Teaching your kids to be leaders

Some people are natural born leaders. Some aren’t. But that doesn’t mean that those who don’t exhibit leadership skills at an early age can’t be taught them so that one day they might lead rather than follow. The first obstacle to be aware of as a parent is the fact that typically, kids like to fit in. They don’t want to stand out as being weird or different, so often times they will do what the others do. This isn’t always necessarily a bad thing, kids learn a lot by imitating and by joining in. Understanding social norms is a good indicator that your child is on the right path. But how do you get your child to step outside of his/her shell and take the reigns every once in a while? Teaching your kids to lead rather than follow can be tricky at times. Here are a few things you can do to draw the best out of your child.

Ask thought-provoking questions and inspire critical thinking in your child. The more able he/she is to see the bigger picture, the more inspired your kid will become. The more inspired, the more driven he/she will be to lead the way into a life that will be fulfilling for him/herself and not be so hung up on what others are doing, thinking or saying. If your child seems unsure about a situation, ask tough questions to get him/her thinking about how to become surer about the situation.

Encourage assertive behavior in your child. Allow your child to entertain big ideas and try to help him/her bring those ideas to fruition. Encourage your child to start thinking big and smart at an early age. If he/she is particularly social, let him/her know it’s ok to make the first move by inviting some friends over for a party. If he/she shows an interest in politics, make sure you show him/her the best way to become a part of the student body at school. Nurture his/her talents by setting your child up for success. For instance, if he/she is not particularly good at math, maybe forcing him/her onto the math team isn’t the best idea. But if he is a natural soccer player, encourage him/her to take his abilities one step farther than just playing on a team. Maybe he/she would be interested in being the team captain, but just hasn’t had the idea suggested to him/her in the right way yet.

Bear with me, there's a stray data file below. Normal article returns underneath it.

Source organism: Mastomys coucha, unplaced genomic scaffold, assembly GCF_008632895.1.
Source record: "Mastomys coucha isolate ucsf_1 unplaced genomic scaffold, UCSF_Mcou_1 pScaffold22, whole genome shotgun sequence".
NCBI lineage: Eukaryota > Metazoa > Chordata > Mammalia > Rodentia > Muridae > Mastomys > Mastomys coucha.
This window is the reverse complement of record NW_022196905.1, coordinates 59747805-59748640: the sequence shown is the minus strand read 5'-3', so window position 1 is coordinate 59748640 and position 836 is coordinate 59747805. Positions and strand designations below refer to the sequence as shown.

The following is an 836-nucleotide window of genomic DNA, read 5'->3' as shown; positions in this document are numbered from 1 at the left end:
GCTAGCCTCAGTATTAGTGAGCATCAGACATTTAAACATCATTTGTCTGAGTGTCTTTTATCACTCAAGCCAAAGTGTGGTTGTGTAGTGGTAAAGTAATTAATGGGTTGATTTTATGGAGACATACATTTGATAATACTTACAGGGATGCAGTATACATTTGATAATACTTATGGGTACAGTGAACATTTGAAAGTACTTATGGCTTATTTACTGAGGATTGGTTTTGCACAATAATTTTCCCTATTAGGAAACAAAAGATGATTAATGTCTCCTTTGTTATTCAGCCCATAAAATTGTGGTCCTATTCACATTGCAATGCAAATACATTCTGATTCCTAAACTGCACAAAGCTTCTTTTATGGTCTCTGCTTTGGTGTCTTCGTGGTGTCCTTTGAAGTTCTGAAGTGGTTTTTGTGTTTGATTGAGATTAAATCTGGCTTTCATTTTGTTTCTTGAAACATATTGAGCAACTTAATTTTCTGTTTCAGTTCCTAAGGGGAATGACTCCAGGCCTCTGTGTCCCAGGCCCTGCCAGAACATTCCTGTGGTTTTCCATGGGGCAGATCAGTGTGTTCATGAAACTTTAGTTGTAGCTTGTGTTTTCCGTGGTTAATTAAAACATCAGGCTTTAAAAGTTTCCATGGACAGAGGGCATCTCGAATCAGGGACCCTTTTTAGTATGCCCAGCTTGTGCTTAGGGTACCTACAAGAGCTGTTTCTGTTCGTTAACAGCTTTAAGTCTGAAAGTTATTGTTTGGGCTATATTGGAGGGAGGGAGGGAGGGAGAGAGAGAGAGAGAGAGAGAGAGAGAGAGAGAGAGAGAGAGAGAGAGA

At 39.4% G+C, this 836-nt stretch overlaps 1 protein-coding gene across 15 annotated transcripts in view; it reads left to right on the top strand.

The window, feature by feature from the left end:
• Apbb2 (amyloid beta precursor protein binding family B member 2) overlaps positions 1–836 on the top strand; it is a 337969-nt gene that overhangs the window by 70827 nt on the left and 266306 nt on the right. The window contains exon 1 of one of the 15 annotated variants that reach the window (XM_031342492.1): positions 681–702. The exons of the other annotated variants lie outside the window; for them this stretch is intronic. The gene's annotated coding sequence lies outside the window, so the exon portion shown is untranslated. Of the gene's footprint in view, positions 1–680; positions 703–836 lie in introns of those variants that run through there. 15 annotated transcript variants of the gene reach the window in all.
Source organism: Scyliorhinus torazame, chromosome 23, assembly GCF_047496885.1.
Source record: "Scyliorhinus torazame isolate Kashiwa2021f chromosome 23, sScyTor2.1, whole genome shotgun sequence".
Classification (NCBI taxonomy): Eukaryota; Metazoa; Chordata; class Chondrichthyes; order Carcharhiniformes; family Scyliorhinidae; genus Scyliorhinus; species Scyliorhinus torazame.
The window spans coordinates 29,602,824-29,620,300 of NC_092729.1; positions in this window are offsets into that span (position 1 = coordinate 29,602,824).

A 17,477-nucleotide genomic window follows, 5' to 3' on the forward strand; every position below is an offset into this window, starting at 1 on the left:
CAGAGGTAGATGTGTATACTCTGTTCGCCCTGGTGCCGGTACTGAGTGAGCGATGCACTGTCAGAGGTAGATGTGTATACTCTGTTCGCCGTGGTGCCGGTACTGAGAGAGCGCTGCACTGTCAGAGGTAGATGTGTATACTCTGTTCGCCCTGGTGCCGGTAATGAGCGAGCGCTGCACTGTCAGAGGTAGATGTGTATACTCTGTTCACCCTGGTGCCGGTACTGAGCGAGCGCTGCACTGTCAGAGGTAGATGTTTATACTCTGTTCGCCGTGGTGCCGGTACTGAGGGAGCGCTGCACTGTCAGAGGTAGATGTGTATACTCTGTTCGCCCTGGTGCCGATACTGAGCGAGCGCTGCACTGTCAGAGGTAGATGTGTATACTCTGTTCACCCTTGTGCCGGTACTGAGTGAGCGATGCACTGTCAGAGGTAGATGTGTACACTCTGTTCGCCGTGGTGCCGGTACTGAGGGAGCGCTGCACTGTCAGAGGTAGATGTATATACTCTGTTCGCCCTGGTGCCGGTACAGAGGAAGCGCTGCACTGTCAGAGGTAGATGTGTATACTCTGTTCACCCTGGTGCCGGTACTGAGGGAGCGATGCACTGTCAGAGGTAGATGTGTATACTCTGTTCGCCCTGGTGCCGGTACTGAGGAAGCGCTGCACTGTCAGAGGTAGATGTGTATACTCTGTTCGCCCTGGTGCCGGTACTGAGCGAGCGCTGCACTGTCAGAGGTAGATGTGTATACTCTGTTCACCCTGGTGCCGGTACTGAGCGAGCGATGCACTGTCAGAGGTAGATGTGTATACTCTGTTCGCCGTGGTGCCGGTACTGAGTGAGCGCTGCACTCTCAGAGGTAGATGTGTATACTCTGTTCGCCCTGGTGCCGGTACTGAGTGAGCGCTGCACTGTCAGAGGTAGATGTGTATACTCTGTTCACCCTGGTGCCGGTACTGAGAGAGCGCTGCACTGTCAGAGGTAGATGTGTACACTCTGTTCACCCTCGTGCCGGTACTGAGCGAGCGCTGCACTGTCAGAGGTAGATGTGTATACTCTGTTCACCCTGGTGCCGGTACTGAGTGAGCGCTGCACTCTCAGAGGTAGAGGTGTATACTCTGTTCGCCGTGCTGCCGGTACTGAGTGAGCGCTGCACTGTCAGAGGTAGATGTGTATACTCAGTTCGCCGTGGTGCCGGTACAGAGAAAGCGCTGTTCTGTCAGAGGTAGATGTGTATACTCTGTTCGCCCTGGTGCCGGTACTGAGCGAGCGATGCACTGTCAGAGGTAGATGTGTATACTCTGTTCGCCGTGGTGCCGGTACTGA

Allow your child to make as many decisions for him/herself as possible. The earlier he/she learns to decide and then act on a decision, the easier it will be as they grow older and have to make important life decisions for themselves. Ask you child to think about what he/she wants before consulting with others. If he/she feels strongly about something, and says it out to you and him/herself, he/she may be more apt to stick with a decision and not be swayed by others.

There’s no need to force heavy texts on global leadership or strategic management on your child at an early age. After all, who¬† masters strategic management at the age of 10? But encouraging participation in activities like group sports or debate clubs or even running for class president can instill an early sense of leadership in your child. Developing strong leadership skills is ultimately what will bang open doors and open up opportunities for you child in the future so help him/her set goals and charge toward them, no matter what others say or think.

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